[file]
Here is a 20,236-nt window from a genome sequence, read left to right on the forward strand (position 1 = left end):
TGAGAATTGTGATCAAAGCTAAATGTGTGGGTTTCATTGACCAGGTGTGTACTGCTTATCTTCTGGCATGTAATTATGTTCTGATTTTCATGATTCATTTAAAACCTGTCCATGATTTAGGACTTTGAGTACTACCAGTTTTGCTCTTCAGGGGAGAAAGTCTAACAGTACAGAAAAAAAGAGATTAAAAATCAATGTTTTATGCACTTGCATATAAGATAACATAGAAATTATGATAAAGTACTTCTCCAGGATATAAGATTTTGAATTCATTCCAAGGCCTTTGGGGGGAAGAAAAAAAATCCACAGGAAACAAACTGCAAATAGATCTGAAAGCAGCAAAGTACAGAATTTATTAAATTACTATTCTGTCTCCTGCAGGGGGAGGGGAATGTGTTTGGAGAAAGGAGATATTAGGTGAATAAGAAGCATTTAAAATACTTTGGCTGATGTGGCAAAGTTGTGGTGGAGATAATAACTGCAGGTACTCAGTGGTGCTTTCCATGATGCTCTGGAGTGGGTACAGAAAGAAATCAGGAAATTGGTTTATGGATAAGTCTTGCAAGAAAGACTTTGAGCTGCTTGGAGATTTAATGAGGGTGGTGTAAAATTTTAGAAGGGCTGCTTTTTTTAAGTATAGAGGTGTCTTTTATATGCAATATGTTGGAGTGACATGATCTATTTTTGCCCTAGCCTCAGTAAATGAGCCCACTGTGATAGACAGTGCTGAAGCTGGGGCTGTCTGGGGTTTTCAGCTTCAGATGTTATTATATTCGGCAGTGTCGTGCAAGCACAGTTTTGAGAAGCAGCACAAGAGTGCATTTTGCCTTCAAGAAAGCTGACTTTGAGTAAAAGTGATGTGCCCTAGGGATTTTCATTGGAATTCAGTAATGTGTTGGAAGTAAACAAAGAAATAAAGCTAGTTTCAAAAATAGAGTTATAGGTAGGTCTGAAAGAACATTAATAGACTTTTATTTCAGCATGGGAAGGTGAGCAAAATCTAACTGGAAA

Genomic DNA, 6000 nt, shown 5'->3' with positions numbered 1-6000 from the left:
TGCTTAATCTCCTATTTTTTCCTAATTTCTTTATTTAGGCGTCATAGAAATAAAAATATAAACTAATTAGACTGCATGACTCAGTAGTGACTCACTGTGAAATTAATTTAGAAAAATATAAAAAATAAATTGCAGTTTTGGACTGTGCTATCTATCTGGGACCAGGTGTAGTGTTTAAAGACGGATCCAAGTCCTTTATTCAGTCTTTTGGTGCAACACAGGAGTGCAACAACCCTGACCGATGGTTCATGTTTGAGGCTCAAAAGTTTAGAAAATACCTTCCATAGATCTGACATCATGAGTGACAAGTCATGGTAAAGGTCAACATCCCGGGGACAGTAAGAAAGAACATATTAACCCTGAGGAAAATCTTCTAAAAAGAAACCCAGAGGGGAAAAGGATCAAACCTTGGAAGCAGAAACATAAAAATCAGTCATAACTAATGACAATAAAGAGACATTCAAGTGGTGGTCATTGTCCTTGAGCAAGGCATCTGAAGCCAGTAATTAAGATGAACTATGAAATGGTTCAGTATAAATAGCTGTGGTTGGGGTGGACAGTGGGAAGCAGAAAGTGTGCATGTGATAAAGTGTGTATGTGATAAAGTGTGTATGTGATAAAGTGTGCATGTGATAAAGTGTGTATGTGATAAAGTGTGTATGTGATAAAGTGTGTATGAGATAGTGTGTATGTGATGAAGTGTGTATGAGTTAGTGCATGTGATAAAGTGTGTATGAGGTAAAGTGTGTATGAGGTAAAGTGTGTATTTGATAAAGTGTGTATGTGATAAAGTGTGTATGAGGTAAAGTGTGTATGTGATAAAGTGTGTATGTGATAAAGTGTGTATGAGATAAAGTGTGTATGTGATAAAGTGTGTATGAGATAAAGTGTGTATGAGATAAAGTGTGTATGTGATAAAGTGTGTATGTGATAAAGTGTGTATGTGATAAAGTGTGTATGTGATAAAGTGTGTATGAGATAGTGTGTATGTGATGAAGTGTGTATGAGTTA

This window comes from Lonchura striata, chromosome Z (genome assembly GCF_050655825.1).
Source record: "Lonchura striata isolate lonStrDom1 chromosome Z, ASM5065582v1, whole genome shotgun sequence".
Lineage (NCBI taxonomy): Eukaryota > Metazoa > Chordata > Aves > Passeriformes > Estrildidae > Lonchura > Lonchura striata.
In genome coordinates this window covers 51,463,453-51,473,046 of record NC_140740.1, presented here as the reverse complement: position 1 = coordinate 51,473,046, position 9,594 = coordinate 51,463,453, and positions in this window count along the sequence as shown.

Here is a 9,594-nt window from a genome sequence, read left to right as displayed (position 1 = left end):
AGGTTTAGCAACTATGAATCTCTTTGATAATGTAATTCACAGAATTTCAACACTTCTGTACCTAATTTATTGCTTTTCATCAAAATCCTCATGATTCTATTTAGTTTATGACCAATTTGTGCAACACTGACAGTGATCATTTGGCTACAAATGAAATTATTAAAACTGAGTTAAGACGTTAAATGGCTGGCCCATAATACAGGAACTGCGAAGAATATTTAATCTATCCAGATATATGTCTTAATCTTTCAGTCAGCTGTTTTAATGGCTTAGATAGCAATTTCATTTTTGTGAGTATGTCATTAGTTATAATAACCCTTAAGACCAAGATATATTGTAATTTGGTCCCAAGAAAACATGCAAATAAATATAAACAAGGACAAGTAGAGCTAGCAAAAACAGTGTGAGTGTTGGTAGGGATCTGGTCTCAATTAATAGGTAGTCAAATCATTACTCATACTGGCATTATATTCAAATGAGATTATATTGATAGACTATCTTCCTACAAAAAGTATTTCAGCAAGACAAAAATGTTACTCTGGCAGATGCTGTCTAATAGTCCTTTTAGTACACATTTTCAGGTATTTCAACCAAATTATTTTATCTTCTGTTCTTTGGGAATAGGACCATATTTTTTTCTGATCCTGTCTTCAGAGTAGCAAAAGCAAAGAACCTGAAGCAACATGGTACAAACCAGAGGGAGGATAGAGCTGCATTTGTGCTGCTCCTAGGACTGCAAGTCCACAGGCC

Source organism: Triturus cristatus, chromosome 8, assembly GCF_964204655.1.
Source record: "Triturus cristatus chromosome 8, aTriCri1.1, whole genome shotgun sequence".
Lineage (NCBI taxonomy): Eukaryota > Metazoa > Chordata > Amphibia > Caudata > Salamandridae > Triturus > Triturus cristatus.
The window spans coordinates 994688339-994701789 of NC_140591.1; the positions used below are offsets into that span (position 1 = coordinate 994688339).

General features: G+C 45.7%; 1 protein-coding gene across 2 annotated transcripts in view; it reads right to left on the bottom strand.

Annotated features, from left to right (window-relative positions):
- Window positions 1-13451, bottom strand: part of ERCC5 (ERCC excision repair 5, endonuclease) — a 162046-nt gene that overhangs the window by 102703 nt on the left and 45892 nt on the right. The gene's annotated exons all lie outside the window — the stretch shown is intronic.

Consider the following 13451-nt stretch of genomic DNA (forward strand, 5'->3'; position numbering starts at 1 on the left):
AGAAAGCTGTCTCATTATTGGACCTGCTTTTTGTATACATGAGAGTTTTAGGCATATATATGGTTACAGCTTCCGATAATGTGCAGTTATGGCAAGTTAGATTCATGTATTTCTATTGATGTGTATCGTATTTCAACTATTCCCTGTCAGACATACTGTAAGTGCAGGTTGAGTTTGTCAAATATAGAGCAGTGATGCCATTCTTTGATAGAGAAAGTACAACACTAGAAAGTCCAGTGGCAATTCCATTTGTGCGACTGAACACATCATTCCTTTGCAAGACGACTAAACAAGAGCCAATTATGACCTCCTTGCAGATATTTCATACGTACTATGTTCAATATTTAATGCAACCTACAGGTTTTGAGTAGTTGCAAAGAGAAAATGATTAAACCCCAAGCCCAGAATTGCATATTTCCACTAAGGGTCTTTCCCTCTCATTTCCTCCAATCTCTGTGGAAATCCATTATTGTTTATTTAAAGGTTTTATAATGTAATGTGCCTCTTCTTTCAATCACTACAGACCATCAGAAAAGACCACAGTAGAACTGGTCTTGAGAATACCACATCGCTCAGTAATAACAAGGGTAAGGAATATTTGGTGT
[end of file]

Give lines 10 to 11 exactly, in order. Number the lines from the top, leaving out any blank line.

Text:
AGGTTTAGCAACTATGAATCTCTTTGATAATGTAATTCACAGAATTTCAACACTTCTGTACCTAATTTATTGCTTTTCATCAAAATCCTCATGATTCTATTTAGTTTATGACCAATTTGTGCAACACTGACAGTGATCATTTGGCTACAAATGAAATTATTAAAACTGAGTTAAGACGTTAAATGGCTGGCCCATAATACAGGAACTGCGAAGAATATTTAATCTATCCAGATATATGTCTTAATCTTTCAGTCAGCTGTTTTAATGGCTTAGATAGCAATTTCATTTTTGTGAGTATGTCATTAGTTATAATAACCCTTAAGACCAAGATATATTGTAATTTGGTCCCAAGAAAACATGCAAATAAATATAAACAAGGACAAGTAGAGCTAGCAAAAACAGTGTGAGTGTTGGTAGGGATCTGGTCTCAATTAATAGGTAGTCAAATCATTACTCATACTGGCATTATATTCAAATGAGATTATATTGATAGACTATCTTCCTACAAAAAGTATTTCAGCAAGACAAAAATGTTACTCTGGCAGATGCTGTCTAATAGTCCTTTTAGTACACATTTTCAGGTATTTCAACCAAATTATTTTATCTTCTGTTCTTTGGGAATAGGACCATATTTTTTTCTGATCCTGTCTTCAGAGTAGCAAAAGCAAAGAACCTGAAGCAACATGGTACAAACCAGAGGGAGGATAGAGCTGCATTTGTGCTGCTCCTAGGACTGCAAGTCCACAGGCC

Source organism: Triturus cristatus, chromosome 8, assembly GCF_964204655.1.